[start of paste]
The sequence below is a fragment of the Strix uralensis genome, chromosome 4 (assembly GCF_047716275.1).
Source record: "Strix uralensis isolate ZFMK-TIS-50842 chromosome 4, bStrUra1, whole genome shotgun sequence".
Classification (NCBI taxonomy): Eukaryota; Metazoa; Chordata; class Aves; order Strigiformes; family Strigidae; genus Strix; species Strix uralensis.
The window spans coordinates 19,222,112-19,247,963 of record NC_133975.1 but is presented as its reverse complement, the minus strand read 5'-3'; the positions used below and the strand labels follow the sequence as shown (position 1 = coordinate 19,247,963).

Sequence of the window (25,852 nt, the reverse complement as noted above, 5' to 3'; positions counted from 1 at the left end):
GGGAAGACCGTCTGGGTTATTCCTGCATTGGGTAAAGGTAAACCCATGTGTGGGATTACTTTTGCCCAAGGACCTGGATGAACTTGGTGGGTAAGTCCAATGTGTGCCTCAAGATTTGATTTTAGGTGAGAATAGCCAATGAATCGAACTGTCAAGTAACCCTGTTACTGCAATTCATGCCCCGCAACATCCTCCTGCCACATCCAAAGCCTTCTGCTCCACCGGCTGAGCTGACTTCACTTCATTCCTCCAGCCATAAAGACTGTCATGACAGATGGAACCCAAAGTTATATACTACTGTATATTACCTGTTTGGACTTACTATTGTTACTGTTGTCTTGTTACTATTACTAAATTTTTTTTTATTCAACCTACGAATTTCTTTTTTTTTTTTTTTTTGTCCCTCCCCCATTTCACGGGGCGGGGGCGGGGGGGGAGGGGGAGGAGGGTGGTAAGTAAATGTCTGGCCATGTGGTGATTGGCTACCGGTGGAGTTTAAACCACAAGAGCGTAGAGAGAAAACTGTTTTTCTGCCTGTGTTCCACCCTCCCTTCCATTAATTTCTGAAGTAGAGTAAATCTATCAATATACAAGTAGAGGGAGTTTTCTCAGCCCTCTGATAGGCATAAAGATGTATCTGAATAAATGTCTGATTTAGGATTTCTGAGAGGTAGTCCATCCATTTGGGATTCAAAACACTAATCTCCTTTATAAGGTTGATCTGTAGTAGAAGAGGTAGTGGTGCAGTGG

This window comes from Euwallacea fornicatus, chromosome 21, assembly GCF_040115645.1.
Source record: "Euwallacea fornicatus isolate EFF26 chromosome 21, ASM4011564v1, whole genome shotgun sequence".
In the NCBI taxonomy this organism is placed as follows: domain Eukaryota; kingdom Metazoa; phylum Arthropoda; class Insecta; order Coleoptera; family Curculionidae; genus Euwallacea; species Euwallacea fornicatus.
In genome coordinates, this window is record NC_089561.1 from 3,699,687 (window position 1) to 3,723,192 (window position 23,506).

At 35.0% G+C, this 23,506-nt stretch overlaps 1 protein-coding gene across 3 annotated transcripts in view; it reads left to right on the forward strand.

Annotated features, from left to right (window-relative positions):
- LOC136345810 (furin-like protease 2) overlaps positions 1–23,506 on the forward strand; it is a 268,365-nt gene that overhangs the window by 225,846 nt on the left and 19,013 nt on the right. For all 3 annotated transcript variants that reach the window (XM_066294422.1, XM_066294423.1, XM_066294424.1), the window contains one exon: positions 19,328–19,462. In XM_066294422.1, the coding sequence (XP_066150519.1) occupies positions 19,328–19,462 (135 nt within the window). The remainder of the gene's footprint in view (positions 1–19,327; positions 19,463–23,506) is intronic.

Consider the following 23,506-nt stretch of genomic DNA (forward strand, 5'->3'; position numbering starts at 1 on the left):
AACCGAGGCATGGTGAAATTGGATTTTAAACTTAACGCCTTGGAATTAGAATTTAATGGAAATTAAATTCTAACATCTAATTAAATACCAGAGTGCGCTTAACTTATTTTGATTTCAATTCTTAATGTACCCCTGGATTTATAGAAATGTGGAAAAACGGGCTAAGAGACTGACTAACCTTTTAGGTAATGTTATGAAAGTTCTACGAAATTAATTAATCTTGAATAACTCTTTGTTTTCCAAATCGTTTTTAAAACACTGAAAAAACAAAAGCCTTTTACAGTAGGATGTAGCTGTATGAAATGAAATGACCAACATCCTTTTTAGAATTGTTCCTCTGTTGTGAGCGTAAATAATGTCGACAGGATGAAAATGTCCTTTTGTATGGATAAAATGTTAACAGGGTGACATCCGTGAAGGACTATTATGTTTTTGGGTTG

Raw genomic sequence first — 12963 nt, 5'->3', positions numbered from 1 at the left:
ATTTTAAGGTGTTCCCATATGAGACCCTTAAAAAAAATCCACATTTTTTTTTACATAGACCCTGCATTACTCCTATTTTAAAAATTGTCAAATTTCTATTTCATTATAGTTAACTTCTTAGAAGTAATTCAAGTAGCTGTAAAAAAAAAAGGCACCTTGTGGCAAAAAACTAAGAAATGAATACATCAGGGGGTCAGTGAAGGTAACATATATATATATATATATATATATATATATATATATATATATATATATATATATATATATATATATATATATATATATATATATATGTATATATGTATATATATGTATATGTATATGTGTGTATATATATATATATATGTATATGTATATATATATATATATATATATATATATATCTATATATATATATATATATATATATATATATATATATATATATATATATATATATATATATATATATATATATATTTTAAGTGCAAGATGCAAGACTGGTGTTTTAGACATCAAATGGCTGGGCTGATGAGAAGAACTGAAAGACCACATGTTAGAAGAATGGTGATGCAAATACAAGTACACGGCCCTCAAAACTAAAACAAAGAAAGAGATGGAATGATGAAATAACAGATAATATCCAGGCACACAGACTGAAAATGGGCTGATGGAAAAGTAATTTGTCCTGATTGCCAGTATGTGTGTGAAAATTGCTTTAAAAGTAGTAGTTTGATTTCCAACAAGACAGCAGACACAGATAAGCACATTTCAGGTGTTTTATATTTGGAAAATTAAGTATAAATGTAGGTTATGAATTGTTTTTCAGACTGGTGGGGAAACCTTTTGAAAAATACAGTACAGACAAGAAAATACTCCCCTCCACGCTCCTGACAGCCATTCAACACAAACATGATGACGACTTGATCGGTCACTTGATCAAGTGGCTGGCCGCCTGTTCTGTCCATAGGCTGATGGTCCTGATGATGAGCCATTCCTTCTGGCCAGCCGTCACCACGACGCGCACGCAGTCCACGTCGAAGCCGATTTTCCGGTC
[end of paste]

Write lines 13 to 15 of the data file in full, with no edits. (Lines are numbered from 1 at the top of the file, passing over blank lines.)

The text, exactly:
- LOC136345810 (furin-like protease 2) overlaps positions 1–23,506 on the forward strand; it is a 268,365-nt gene that overhangs the window by 225,846 nt on the left and 19,013 nt on the right. For all 3 annotated transcript variants that reach the window (XM_066294422.1, XM_066294423.1, XM_066294424.1), the window contains one exon: positions 19,328–19,462. In XM_066294422.1, the coding sequence (XP_066150519.1) occupies positions 19,328–19,462 (135 nt within the window). The remainder of the gene's footprint in view (positions 1–19,327; positions 19,463–23,506) is intronic.

Consider the following 23,506-nt stretch of genomic DNA (forward strand, 5'->3'; position numbering starts at 1 on the left):
AACCGAGGCATGGTGAAATTGGATTTTAAACTTAACGCCTTGGAATTAGAATTTAATGGAAATTAAATTCTAACATCTAATTAAATACCAGAGTGCGCTTAACTTATTTTGATTTCAATTCTTAATGTACCCCTGGATTTATAGAAATGTGGAAAAACGGGCTAAGAGACTGACTAACCTTTTAGGTAATGTTATGAAAGTTCTACGAAATTAATTAATCTTGAATAACTCTTTGTTTTCCAAATCGTTTTTAAAACACTGAAAAAACAAAAGCCTTTTACAGTAGGATGTAGCTGTATGAAATGAAATGACCAACATCCTTTTTAGAATTGTTCCTCTGTTGTGAGCGTAAATAATGTCGACAGGATGAAAATGTCCTTTTGTATGGATAAAATGTTAACAGGGTGACATCCGTGAAGGACTATTATGTTTTTGGGTTG